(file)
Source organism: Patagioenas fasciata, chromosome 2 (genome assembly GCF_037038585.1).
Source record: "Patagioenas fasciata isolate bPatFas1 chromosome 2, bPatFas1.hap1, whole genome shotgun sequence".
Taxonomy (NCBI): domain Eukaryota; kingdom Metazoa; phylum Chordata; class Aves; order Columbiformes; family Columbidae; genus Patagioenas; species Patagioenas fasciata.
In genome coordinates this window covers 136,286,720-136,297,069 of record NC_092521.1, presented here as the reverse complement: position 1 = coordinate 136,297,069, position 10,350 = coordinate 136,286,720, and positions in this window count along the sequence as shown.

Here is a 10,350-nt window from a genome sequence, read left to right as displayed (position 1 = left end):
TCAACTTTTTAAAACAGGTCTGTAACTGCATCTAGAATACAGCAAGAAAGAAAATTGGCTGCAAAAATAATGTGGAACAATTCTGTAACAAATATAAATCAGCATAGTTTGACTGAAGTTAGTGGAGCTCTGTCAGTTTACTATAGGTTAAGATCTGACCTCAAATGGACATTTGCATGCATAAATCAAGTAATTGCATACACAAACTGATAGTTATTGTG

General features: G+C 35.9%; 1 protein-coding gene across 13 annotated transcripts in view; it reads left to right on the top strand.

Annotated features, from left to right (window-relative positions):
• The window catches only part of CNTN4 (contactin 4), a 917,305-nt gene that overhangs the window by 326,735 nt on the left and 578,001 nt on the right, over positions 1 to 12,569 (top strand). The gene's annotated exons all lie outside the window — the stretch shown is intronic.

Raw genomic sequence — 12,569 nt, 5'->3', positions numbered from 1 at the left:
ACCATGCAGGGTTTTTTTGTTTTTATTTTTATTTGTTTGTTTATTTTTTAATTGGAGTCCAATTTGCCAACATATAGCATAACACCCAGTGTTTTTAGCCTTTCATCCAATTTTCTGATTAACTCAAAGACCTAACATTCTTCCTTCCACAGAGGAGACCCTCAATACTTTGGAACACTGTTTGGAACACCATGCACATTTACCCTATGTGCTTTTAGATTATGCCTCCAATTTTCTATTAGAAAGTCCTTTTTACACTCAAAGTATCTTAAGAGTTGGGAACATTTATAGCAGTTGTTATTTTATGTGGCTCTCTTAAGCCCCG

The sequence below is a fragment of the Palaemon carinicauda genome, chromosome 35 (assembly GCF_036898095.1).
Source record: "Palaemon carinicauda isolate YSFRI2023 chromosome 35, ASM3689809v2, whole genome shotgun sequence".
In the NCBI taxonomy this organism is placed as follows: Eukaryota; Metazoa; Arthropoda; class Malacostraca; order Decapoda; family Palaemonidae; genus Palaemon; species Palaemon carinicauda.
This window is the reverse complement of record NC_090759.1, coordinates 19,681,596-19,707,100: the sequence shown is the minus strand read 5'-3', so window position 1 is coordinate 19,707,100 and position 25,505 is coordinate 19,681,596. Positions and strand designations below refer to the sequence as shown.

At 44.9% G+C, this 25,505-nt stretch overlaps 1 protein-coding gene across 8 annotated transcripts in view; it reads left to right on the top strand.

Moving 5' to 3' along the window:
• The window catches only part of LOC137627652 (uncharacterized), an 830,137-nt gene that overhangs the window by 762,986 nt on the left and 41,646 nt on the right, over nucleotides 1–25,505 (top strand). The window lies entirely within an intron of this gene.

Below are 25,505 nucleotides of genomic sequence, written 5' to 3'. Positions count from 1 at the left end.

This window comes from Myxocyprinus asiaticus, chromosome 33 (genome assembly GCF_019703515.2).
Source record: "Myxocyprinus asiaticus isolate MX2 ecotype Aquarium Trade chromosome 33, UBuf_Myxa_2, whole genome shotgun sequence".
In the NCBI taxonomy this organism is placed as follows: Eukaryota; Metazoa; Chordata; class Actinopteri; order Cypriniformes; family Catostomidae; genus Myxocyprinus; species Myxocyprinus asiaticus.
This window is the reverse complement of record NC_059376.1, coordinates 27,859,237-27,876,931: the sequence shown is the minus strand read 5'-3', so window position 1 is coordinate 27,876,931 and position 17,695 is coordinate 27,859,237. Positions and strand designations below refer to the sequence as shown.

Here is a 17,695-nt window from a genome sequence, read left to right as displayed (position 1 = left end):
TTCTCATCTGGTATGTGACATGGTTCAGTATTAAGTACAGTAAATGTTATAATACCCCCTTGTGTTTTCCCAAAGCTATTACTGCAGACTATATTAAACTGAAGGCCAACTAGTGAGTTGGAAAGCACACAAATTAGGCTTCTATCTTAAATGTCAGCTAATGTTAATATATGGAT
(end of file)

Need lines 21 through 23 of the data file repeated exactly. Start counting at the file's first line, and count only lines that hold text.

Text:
Source record: "Myxocyprinus asiaticus isolate MX2 ecotype Aquarium Trade chromosome 33, UBuf_Myxa_2, whole genome shotgun sequence".
In the NCBI taxonomy this organism is placed as follows: Eukaryota; Metazoa; Chordata; class Actinopteri; order Cypriniformes; family Catostomidae; genus Myxocyprinus; species Myxocyprinus asiaticus.
This window is the reverse complement of record NC_059376.1, coordinates 27,859,237-27,876,931: the sequence shown is the minus strand read 5'-3', so window position 1 is coordinate 27,876,931 and position 17,695 is coordinate 27,859,237. Positions and strand designations below refer to the sequence as shown.